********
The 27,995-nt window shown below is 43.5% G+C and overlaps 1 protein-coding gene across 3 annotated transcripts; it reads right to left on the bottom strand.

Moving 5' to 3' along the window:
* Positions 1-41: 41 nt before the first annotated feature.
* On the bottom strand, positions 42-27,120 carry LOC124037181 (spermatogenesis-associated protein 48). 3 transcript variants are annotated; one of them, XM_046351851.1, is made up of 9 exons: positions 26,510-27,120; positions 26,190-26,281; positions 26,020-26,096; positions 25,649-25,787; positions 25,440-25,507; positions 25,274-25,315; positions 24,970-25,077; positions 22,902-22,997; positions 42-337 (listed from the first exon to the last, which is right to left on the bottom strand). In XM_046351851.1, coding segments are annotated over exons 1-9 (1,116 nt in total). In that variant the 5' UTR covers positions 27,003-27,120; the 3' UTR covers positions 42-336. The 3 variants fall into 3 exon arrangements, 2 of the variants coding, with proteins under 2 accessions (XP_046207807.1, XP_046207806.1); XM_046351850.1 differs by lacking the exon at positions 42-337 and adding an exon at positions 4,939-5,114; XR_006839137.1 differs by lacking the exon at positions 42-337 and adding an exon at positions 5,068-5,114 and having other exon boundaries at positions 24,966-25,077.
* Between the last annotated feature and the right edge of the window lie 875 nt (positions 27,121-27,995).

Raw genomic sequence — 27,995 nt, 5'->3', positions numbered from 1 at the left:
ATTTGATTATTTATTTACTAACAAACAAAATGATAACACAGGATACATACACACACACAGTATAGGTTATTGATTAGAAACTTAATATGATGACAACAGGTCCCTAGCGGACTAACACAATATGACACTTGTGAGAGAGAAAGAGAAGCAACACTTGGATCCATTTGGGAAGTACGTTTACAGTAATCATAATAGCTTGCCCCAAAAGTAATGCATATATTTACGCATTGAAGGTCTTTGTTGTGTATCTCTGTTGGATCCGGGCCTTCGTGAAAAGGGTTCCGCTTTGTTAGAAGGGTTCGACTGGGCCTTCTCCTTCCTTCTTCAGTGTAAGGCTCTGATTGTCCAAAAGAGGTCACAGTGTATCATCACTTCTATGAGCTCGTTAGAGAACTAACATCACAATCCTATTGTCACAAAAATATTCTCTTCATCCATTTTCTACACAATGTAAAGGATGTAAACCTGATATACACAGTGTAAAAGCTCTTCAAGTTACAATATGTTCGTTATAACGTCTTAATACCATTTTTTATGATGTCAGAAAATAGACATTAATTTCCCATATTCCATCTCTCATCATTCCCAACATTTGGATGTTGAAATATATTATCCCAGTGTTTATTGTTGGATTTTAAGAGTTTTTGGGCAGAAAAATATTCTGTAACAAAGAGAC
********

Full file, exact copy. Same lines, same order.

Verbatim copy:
The 27,995-nt window shown below is 43.5% G+C and overlaps 1 protein-coding gene across 3 annotated transcripts; it reads right to left on the bottom strand.

Moving 5' to 3' along the window:
* Positions 1-41: 41 nt before the first annotated feature.
* On the bottom strand, positions 42-27,120 carry LOC124037181 (spermatogenesis-associated protein 48). 3 transcript variants are annotated; one of them, XM_046351851.1, is made up of 9 exons: positions 26,510-27,120; positions 26,190-26,281; positions 26,020-26,096; positions 25,649-25,787; positions 25,440-25,507; positions 25,274-25,315; positions 24,970-25,077; positions 22,902-22,997; positions 42-337 (listed from the first exon to the last, which is right to left on the bottom strand). In XM_046351851.1, coding segments are annotated over exons 1-9 (1,116 nt in total). In that variant the 5' UTR covers positions 27,003-27,120; the 3' UTR covers positions 42-336. The 3 variants fall into 3 exon arrangements, 2 of the variants coding, with proteins under 2 accessions (XP_046207807.1, XP_046207806.1); XM_046351850.1 differs by lacking the exon at positions 42-337 and adding an exon at positions 4,939-5,114; XR_006839137.1 differs by lacking the exon at positions 42-337 and adding an exon at positions 5,068-5,114 and having other exon boundaries at positions 24,966-25,077.
* Between the last annotated feature and the right edge of the window lie 875 nt (positions 27,121-27,995).

Raw genomic sequence — 27,995 nt, 5'->3', positions numbered from 1 at the left:
ATTTGATTATTTATTTACTAACAAACAAAATGATAACACAGGATACATACACACACACAGTATAGGTTATTGATTAGAAACTTAATATGATGACAACAGGTCCCTAGCGGACTAACACAATATGACACTTGTGAGAGAGAAAGAGAAGCAACACTTGGATCCATTTGGGAAGTACGTTTACAGTAATCATAATAGCTTGCCCCAAAAGTAATGCATATATTTACGCATTGAAGGTCTTTGTTGTGTATCTCTGTTGGATCCGGGCCTTCGTGAAAAGGGTTCCGCTTTGTTAGAAGGGTTCGACTGGGCCTTCTCCTTCCTTCTTCAGTGTAAGGCTCTGATTGTCCAAAAGAGGTCACAGTGTATCATCACTTCTATGAGCTCGTTAGAGAACTAACATCACAATCCTATTGTCACAAAAATATTCTCTTCATCCATTTTCTACACAATGTAAAGGATGTAAACCTGATATACACAGTGTAAAAGCTCTTCAAGTTACAATATGTTCGTTATAACGTCTTAATACCATTTTTTATGATGTCAGAAAATAGACATTAATTTCCCATATTCCATCTCTCATCATTCCCAACATTTGGATGTTGAAATATATTATCCCAGTGTTTATTGTTGGATTTTAAGAGTTTTTGGGCAGAAAAATATTCTGTAACAAAGAGAC